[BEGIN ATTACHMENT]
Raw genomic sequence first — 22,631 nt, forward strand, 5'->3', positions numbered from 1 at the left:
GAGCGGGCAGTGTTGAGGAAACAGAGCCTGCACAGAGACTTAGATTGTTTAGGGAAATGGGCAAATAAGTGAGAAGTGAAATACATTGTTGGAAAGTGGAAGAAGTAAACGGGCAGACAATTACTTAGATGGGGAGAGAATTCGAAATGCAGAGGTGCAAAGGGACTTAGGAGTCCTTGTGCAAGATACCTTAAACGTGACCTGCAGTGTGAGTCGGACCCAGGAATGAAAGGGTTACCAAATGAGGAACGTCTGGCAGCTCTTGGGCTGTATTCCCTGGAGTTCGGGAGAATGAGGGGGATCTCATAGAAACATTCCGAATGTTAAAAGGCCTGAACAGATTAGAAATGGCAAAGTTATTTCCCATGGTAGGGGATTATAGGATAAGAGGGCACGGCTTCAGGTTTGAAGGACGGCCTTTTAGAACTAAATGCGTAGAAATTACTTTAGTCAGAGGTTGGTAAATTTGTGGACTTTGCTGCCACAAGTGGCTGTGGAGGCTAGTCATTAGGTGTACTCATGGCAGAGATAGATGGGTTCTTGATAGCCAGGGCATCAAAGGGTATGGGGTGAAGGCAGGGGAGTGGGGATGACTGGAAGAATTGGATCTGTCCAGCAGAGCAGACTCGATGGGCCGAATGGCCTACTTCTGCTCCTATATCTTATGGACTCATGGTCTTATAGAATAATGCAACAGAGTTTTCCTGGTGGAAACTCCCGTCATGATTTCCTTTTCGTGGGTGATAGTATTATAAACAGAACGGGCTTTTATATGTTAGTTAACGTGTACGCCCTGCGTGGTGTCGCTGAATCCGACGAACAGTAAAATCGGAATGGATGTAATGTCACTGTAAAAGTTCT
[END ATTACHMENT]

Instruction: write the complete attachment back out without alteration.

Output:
Raw genomic sequence first — 22,631 nt, forward strand, 5'->3', positions numbered from 1 at the left:
GAGCGGGCAGTGTTGAGGAAACAGAGCCTGCACAGAGACTTAGATTGTTTAGGGAAATGGGCAAATAAGTGAGAAGTGAAATACATTGTTGGAAAGTGGAAGAAGTAAACGGGCAGACAATTACTTAGATGGGGAGAGAATTCGAAATGCAGAGGTGCAAAGGGACTTAGGAGTCCTTGTGCAAGATACCTTAAACGTGACCTGCAGTGTGAGTCGGACCCAGGAATGAAAGGGTTACCAAATGAGGAACGTCTGGCAGCTCTTGGGCTGTATTCCCTGGAGTTCGGGAGAATGAGGGGGATCTCATAGAAACATTCCGAATGTTAAAAGGCCTGAACAGATTAGAAATGGCAAAGTTATTTCCCATGGTAGGGGATTATAGGATAAGAGGGCACGGCTTCAGGTTTGAAGGACGGCCTTTTAGAACTAAATGCGTAGAAATTACTTTAGTCAGAGGTTGGTAAATTTGTGGACTTTGCTGCCACAAGTGGCTGTGGAGGCTAGTCATTAGGTGTACTCATGGCAGAGATAGATGGGTTCTTGATAGCCAGGGCATCAAAGGGTATGGGGTGAAGGCAGGGGAGTGGGGATGACTGGAAGAATTGGATCTGTCCAGCAGAGCAGACTCGATGGGCCGAATGGCCTACTTCTGCTCCTATATCTTATGGACTCATGGTCTTATAGAATAATGCAACAGAGTTTTCCTGGTGGAAACTCCCGTCATGATTTCCTTTTCGTGGGTGATAGTATTATAAACAGAACGGGCTTTTATATGTTAGTTAACGTGTACGCCCTGCGTGGTGTCGCTGAATCCGACGAACAGTAAAATCGGAATGGATGTAATGTCACTGTAAAAGTTCT